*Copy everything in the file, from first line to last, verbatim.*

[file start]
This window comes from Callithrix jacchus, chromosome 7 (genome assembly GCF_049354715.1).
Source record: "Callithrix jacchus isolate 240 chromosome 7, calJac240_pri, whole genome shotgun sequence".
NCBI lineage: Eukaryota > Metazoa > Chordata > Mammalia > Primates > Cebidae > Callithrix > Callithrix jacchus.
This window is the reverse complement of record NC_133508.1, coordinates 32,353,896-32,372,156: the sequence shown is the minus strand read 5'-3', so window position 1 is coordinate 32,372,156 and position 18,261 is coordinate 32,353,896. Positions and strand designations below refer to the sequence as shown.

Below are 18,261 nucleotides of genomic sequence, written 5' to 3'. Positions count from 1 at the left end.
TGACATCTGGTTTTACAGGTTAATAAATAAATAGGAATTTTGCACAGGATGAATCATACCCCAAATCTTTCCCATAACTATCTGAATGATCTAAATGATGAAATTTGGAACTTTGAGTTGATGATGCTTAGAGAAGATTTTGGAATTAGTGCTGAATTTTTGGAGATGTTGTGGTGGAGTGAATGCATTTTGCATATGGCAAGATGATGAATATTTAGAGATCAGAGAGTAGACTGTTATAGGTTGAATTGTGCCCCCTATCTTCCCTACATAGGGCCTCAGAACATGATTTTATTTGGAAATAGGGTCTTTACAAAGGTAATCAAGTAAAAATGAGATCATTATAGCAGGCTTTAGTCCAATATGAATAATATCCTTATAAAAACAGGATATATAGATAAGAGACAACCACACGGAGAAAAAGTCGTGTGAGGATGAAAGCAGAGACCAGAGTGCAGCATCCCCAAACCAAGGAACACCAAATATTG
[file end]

This window comes from Callithrix jacchus, chromosome 7 (genome assembly GCF_049354715.1).
Source record: "Callithrix jacchus isolate 240 chromosome 7, calJac240_pri, whole genome shotgun sequence".
NCBI lineage: Eukaryota > Metazoa > Chordata > Mammalia > Primates > Cebidae > Callithrix > Callithrix jacchus.
This window is the reverse complement of record NC_133508.1, coordinates 32,353,896-32,372,156: the sequence shown is the minus strand read 5'-3', so window position 1 is coordinate 32,372,156 and position 18,261 is coordinate 32,353,896. Positions and strand designations below refer to the sequence as shown.

Below are 18,261 nucleotides of genomic sequence, written 5' to 3'. Positions count from 1 at the left end.
TGACATCTGGTTTTACAGGTTAATAAATAAATAGGAATTTTGCACAGGATGAATCATACCCCAAATCTTTCCCATAACTATCTGAATGATCTAAATGATGAAATTTGGAACTTTGAGTTGATGATGCTTAGAGAAGATTTTGGAATTAGTGCTGAATTTTTGGAGATGTTGTGGTGGAGTGAATGCATTTTGCATATGGCAAGATGATGAATATTTAGAGATCAGAGAGTAGACTGTTATAGGTTGAATTGTGCCCCCTATCTTCCCTACATAGGGCCTCAGAACATGATTTTATTTGGAAATAGGGTCTTTACAAAGGTAATCAAGTAAAAATGAGATCATTATAGCAGGCTTTAGTCCAATATGAATAATATCCTTATAAAAACAGGATATATAGATAAGAGACAACCACACGGAGAAAAAGTCGTGTGAGGATGAAAGCAGAGACCAGAGTGCAGCATCCCCAAACCAAGGAACACCAAATATTG